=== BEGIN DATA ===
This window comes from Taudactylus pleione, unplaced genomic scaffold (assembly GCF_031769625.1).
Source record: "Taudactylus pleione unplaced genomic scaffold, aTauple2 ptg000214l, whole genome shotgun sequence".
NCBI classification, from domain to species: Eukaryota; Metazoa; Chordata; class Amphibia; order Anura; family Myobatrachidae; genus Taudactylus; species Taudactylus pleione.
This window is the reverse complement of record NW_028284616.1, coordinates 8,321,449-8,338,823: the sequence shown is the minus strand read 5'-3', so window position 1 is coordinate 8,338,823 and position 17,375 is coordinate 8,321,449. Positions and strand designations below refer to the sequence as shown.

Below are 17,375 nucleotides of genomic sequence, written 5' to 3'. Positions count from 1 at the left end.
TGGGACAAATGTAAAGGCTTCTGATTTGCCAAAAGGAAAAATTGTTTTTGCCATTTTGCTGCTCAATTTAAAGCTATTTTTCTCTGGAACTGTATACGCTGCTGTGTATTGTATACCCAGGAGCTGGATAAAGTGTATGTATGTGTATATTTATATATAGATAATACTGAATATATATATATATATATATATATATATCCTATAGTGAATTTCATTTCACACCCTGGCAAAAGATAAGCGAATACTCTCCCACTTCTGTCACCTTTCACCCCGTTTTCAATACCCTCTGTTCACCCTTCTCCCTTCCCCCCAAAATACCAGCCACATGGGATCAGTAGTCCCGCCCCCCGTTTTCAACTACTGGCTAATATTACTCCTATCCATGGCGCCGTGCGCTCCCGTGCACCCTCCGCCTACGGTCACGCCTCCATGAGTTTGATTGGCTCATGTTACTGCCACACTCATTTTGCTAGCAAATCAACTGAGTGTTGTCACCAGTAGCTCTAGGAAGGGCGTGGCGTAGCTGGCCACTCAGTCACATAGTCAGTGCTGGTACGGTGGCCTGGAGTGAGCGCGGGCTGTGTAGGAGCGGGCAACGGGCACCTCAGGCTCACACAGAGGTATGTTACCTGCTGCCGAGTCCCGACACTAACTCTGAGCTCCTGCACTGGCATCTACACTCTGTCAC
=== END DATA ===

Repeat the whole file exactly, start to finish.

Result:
This window comes from Taudactylus pleione, unplaced genomic scaffold (assembly GCF_031769625.1).
Source record: "Taudactylus pleione unplaced genomic scaffold, aTauple2 ptg000214l, whole genome shotgun sequence".
NCBI classification, from domain to species: Eukaryota; Metazoa; Chordata; class Amphibia; order Anura; family Myobatrachidae; genus Taudactylus; species Taudactylus pleione.
This window is the reverse complement of record NW_028284616.1, coordinates 8,321,449-8,338,823: the sequence shown is the minus strand read 5'-3', so window position 1 is coordinate 8,338,823 and position 17,375 is coordinate 8,321,449. Positions and strand designations below refer to the sequence as shown.

Below are 17,375 nucleotides of genomic sequence, written 5' to 3'. Positions count from 1 at the left end.
TGGGACAAATGTAAAGGCTTCTGATTTGCCAAAAGGAAAAATTGTTTTTGCCATTTTGCTGCTCAATTTAAAGCTATTTTTCTCTGGAACTGTATACGCTGCTGTGTATTGTATACCCAGGAGCTGGATAAAGTGTATGTATGTGTATATTTATATATAGATAATACTGAATATATATATATATATATATATATATATCCTATAGTGAATTTCATTTCACACCCTGGCAAAAGATAAGCGAATACTCTCCCACTTCTGTCACCTTTCACCCCGTTTTCAATACCCTCTGTTCACCCTTCTCCCTTCCCCCCAAAATACCAGCCACATGGGATCAGTAGTCCCGCCCCCCGTTTTCAACTACTGGCTAATATTACTCCTATCCATGGCGCCGTGCGCTCCCGTGCACCCTCCGCCTACGGTCACGCCTCCATGAGTTTGATTGGCTCATGTTACTGCCACACTCATTTTGCTAGCAAATCAACTGAGTGTTGTCACCAGTAGCTCTAGGAAGGGCGTGGCGTAGCTGGCCACTCAGTCACATAGTCAGTGCTGGTACGGTGGCCTGGAGTGAGCGCGGGCTGTGTAGGAGCGGGCAACGGGCACCTCAGGCTCACACAGAGGTATGTTACCTGCTGCCGAGTCCCGACACTAACTCTGAGCTCCTGCACTGGCATCTACACTCTGTCAC